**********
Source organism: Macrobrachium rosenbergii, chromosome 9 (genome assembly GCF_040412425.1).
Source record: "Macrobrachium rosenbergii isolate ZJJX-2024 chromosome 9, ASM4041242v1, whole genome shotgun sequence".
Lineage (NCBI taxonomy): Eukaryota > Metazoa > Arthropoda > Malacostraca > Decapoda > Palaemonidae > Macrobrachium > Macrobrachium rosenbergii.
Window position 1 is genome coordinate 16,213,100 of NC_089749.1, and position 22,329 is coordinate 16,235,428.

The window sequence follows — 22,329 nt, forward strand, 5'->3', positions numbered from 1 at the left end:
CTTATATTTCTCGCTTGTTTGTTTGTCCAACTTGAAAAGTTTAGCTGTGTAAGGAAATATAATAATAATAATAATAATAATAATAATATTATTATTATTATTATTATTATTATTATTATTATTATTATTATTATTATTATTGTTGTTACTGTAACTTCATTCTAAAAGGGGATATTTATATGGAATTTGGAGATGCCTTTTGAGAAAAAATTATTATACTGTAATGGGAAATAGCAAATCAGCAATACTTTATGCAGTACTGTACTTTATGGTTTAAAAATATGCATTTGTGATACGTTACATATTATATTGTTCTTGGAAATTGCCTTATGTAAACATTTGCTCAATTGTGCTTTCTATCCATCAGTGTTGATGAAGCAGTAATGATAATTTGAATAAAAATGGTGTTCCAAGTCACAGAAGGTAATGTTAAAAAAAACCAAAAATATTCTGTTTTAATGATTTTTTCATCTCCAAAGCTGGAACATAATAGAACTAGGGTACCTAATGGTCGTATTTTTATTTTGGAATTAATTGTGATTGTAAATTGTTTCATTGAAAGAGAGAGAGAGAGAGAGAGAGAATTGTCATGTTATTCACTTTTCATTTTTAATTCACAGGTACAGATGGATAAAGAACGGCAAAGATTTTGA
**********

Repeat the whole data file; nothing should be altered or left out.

Source organism: Macrobrachium rosenbergii, chromosome 9 (genome assembly GCF_040412425.1).
Source record: "Macrobrachium rosenbergii isolate ZJJX-2024 chromosome 9, ASM4041242v1, whole genome shotgun sequence".
Lineage (NCBI taxonomy): Eukaryota > Metazoa > Arthropoda > Malacostraca > Decapoda > Palaemonidae > Macrobrachium > Macrobrachium rosenbergii.
Window position 1 is genome coordinate 16,213,100 of NC_089749.1, and position 22,329 is coordinate 16,235,428.

The window sequence follows — 22,329 nt, forward strand, 5'->3', positions numbered from 1 at the left end:
CTTATATTTCTCGCTTGTTTGTTTGTCCAACTTGAAAAGTTTAGCTGTGTAAGGAAATATAATAATAATAATAATAATAATAATAATATTATTATTATTATTATTATTATTATTATTATTATTATTATTATTATTATTATTGTTGTTACTGTAACTTCATTCTAAAAGGGGATATTTATATGGAATTTGGAGATGCCTTTTGAGAAAAAATTATTATACTGTAATGGGAAATAGCAAATCAGCAATACTTTATGCAGTACTGTACTTTATGGTTTAAAAATATGCATTTGTGATACGTTACATATTATATTGTTCTTGGAAATTGCCTTATGTAAACATTTGCTCAATTGTGCTTTCTATCCATCAGTGTTGATGAAGCAGTAATGATAATTTGAATAAAAATGGTGTTCCAAGTCACAGAAGGTAATGTTAAAAAAAACCAAAAATATTCTGTTTTAATGATTTTTTCATCTCCAAAGCTGGAACATAATAGAACTAGGGTACCTAATGGTCGTATTTTTATTTTGGAATTAATTGTGATTGTAAATTGTTTCATTGAAAGAGAGAGAGAGAGAGAGAGAGAATTGTCATGTTATTCACTTTTCATTTTTAATTCACAGGTACAGATGGATAAAGAACGGCAAAGATTTTGA